Inquiries via telephone are not recognized as valid under the terms of the FCBA. Online notification is acceptable under the FCBA, provided that the creditor has a mechanism available through its website to submit disputes.
Once your written dispute has been received by a creditor, the agency has 30 days to acknowledge the dispute, investigate the claim, and either make the appropriate corrections to your account or send you a letter explaining why the charges are believed to be accurate. Your creditor has 90 days to either make the corrections or stand by its evaluation of the charge.
It is important for you to note here that you have the right to further information. If the creditor follows proper protocol and investigates your claim, but still finds the charges valid, you have the right to request copies of the documentation the creditor used to support validity of the disputed charges.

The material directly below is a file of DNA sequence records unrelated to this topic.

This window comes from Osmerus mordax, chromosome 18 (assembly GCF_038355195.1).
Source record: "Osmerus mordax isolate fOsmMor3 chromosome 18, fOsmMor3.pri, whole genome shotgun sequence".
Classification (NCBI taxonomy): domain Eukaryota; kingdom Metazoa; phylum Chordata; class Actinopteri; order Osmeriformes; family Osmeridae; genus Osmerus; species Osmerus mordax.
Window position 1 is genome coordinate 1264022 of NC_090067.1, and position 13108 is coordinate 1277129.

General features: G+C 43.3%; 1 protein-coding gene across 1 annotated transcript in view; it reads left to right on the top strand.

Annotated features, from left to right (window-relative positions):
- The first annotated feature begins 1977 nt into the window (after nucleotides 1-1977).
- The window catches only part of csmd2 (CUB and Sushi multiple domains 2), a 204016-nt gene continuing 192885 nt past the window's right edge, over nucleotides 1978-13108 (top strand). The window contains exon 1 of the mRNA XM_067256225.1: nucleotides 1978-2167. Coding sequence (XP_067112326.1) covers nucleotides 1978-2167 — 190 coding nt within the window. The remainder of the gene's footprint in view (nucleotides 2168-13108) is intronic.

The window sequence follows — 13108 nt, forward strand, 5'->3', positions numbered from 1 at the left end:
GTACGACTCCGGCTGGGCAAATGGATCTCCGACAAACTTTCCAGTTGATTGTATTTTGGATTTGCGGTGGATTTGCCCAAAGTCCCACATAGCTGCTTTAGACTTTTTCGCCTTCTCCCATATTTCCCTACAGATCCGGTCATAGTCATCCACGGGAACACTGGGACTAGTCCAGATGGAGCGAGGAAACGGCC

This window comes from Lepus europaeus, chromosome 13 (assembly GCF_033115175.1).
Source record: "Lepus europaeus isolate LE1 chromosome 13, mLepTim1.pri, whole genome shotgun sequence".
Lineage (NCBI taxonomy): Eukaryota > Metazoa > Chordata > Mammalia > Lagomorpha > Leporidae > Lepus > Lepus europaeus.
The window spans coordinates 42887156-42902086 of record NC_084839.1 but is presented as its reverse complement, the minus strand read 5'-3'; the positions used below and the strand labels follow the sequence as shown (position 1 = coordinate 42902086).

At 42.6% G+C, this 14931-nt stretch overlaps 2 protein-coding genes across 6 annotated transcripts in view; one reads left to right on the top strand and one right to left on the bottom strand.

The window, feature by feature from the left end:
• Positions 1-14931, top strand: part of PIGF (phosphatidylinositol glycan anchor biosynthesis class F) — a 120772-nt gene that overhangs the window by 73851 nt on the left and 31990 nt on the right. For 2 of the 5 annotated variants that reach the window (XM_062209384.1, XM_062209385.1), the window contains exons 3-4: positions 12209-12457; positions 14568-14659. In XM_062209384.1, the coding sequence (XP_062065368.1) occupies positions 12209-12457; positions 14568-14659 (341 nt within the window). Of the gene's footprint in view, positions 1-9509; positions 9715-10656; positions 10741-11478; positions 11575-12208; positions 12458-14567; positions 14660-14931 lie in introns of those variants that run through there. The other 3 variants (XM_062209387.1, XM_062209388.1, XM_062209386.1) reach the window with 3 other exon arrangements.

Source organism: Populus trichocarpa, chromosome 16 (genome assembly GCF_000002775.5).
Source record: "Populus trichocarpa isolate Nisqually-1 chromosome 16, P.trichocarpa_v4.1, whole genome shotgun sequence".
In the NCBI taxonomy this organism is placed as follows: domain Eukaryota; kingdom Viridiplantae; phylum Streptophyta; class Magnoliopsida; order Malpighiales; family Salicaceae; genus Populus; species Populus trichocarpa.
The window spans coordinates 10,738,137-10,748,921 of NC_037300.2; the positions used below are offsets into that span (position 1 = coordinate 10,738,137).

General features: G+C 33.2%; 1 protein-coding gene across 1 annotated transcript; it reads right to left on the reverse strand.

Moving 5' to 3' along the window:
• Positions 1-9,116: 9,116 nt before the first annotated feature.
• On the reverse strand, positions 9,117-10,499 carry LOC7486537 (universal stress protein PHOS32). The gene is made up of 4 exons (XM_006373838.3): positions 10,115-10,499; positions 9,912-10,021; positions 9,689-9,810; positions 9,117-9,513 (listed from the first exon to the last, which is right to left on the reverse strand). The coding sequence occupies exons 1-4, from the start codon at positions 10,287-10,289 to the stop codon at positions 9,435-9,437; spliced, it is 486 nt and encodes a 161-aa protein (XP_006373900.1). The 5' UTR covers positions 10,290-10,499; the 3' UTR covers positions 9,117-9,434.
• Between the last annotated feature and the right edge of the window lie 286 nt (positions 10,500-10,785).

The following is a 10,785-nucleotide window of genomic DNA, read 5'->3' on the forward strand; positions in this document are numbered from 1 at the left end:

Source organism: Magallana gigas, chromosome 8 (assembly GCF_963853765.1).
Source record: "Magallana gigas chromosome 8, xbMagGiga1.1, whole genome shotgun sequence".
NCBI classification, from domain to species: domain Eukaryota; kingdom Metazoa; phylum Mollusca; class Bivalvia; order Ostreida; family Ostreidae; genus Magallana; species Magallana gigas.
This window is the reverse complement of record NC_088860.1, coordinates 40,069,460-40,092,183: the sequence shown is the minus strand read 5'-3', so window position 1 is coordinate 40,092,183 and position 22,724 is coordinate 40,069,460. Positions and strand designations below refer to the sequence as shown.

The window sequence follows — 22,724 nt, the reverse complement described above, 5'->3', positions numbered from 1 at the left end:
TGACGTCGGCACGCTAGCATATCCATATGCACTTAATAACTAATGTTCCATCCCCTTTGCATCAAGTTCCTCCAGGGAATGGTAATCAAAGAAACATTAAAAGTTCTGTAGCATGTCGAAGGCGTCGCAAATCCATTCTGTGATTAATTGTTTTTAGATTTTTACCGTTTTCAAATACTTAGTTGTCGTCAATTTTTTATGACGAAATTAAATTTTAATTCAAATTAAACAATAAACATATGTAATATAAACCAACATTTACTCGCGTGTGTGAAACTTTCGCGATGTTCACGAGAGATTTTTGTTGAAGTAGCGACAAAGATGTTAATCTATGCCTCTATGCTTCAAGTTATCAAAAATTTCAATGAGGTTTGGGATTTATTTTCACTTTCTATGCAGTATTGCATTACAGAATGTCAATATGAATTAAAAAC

Additional Regulations under the FCBA
In an effort to avoid the issue of billing errors, the FCBA also provides additional guidelines and regulations that try to prevent clashes between consumers and creditors. Among those regulations are the following:
- Creditors must provide billing statements at least 14 days before the payment is due, allowing for a grace period before adding finance charges to your payments.
- When banks report payments as delinquent to a credit bureau, they must also report when a charge is disputed.
- Credit card companies are prohibited from blocking merchant discounts to consumers who pay with cash or check instead of credit.
- Your bank may not use money in your checking or savings account to pay a delinquent credit account you have open with that same institution.